Cannonball Read IV: Do Androids Dream of Electric Sheep? by Philip K. Dick
I decided to read this book after reading a post on Pajiba about movies that would have been better with a different ending. I can't seem to find that post or remember the exact title, but in any case it lead me to this book and I enjoyed it very much and I am now looking forward to watching my Director's cut of Bladerunner as I think it has the better ending that Pajiba was referring to. I have never seen any version of Bladerunner but I had vaguely heard of it and knew it was something to do with a bounty hunter and androids .
Do Androids Dream of Electric Sheep? is the story of a world ravaged by World War Terminus. The planet Earth is mostly abandoned since most have gone off to colonies on Mars where they are all promised their own personal android assistant (slave). Back on earth we meet Rick Deckard who is a bounty hunter working for the San Francisco police. Sometimes the androids tire of slaving for the humans and they kill them and flee back to Earth.
In this world there are very few animals and so owning an animal is a large status symbol and preserving any animal life is paramount. They all follow a mysterious man named Mercer, they hook themselves up to a device called an empathy box in order to visit Mercer and experience his plight. They seem to gain a group consciousness from this experience and it enables them to live in positive and peaceful ways.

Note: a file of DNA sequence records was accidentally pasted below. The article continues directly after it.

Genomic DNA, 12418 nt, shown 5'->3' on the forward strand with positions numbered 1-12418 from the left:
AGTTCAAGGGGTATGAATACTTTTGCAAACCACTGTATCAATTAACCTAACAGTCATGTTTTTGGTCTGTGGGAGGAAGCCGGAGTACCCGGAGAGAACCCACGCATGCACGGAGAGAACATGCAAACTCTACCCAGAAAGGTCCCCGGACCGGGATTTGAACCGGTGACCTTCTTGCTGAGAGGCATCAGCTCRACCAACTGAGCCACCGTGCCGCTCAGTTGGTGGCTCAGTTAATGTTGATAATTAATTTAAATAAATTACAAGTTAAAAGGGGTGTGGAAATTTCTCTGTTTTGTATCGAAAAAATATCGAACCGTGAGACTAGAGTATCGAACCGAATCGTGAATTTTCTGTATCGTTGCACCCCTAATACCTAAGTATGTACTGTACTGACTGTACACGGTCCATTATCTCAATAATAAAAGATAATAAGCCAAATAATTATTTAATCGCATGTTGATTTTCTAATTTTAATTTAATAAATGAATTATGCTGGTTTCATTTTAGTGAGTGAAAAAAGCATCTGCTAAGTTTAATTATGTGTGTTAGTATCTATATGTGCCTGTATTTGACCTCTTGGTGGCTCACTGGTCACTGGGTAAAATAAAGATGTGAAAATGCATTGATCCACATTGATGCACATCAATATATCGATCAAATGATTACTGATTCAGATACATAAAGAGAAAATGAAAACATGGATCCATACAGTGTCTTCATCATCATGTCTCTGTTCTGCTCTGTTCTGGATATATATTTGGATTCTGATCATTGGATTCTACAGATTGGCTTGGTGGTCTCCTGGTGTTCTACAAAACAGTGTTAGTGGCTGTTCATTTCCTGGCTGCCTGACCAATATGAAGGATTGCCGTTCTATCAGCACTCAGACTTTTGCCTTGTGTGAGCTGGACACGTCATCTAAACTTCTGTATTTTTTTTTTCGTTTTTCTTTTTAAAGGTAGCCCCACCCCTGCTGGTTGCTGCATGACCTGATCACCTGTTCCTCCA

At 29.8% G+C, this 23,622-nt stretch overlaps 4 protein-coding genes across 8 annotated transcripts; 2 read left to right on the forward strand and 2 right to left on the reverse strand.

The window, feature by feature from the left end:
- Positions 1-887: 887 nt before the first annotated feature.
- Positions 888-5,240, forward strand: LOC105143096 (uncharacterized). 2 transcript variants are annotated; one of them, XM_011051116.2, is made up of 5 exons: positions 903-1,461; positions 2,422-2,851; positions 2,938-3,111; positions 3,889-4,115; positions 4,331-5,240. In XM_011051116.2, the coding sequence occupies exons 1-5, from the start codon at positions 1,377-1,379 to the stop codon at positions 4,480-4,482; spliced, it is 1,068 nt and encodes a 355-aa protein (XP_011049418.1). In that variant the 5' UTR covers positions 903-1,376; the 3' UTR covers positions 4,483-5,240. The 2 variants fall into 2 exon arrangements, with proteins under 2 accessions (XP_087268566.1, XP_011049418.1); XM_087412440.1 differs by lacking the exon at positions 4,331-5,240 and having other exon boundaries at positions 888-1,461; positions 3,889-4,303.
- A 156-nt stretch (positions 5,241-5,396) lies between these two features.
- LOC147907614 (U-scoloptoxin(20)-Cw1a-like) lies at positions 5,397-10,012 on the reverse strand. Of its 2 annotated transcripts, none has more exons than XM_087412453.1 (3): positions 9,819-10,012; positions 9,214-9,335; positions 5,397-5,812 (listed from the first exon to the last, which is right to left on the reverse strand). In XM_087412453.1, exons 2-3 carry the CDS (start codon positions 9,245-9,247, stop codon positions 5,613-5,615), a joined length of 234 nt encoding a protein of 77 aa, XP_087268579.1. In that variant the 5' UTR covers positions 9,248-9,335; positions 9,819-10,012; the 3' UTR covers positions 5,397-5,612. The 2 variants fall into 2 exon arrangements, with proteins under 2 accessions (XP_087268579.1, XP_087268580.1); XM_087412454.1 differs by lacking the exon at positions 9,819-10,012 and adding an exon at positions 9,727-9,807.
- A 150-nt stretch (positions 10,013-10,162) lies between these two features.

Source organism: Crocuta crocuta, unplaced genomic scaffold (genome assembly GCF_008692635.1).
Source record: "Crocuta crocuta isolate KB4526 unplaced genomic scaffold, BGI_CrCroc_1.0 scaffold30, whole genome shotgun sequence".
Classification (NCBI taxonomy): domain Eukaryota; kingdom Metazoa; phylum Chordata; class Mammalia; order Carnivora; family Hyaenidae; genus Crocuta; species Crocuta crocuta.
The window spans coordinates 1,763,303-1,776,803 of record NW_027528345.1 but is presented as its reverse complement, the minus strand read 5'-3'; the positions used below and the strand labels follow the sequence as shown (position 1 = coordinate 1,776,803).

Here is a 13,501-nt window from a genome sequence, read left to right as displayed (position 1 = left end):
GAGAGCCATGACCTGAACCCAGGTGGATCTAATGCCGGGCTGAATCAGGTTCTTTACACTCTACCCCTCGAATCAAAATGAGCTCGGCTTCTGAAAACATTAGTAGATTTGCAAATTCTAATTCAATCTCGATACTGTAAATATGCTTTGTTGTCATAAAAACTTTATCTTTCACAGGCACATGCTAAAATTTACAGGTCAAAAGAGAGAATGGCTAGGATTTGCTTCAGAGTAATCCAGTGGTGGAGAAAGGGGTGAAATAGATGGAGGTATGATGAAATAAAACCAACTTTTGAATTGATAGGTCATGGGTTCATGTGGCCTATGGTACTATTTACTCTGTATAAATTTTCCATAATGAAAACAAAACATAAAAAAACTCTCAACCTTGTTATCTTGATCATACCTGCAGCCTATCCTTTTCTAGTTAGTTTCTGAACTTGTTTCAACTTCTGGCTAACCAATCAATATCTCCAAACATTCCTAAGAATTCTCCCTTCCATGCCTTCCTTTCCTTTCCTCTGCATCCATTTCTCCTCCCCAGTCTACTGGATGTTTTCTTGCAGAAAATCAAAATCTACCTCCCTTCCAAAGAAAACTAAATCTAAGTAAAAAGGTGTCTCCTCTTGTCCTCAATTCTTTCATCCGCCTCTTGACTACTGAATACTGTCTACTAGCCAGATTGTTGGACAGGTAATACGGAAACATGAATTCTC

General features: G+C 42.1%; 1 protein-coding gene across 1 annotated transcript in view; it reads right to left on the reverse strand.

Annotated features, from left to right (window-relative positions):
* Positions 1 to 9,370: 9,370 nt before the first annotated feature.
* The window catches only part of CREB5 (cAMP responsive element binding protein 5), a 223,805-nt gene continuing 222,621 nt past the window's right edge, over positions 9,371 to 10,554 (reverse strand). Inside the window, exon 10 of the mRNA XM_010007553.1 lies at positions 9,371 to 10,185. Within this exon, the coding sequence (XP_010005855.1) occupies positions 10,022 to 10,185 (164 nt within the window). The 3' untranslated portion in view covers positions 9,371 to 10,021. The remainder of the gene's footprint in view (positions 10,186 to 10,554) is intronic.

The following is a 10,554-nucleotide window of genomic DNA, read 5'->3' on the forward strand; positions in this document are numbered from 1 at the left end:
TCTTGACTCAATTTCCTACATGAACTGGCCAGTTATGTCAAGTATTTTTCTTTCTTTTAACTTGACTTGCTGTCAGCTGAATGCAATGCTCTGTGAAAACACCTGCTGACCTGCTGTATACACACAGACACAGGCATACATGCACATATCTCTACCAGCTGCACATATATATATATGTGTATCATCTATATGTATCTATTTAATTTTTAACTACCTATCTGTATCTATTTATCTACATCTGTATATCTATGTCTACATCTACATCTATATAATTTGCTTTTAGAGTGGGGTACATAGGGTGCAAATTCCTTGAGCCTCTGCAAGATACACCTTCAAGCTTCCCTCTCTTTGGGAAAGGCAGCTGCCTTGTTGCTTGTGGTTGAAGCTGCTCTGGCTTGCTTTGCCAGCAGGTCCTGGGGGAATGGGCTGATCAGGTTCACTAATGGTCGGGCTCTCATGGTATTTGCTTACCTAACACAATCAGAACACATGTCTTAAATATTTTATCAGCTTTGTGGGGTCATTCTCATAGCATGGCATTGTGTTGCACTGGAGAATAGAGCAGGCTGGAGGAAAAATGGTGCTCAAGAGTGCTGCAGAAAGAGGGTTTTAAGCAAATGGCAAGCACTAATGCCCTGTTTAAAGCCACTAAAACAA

When we first meet Rick he is fairly down. His wife is depressed, he is unable to purchase a real animal and has to make do with his electric sheep. He is the low bounty hunter on the totem pole and so his hopes to purchase an animal are few. He is quite obsessed with animals, they have a guidebook with prices and lists of extinct animals and he turns to it quite often. When a superior bounty hunter is severely injured by a new type of android, Rick is asked to take on the task of taking out 6 more androids that are on the loose.
He is first asked to meet with the manufacturers of the androids at their Earth headquarters. The police want to make sure that their test to determine if someone is an android is accurate. He then meets Rachael Rosen who he tests and who does play a substantial role in the rest of the novel.
It is mainly a book about empathy, and survival and what constitutes a life. Androids in this book are almost indistinguishable from humans, and physically can only be detected post mortem with bone marrow tests. The bounty hunters use mainly empathy response tests to determine if someone is an android as that is one thing that they seem to lack.
It was interesting to read a piece of Science Fiction from 1968. It is amusing that the author thought there would still be cathode ray tube TVs and that we would still hang up phones, and that there would be no cell phones either. Also it is referenced in the book itself that on Mars a big source of entertainment is old science fiction novels, they like to laugh at the inaccuracies as well.
All in all a pretty good read. I don't read much science fiction, but this book made me want to possibly reconsider that.
For more of Alli's reviews, check out her blog, Alli's Cannonball Read.
This review is part of Cannonball Read IV. Read all about it.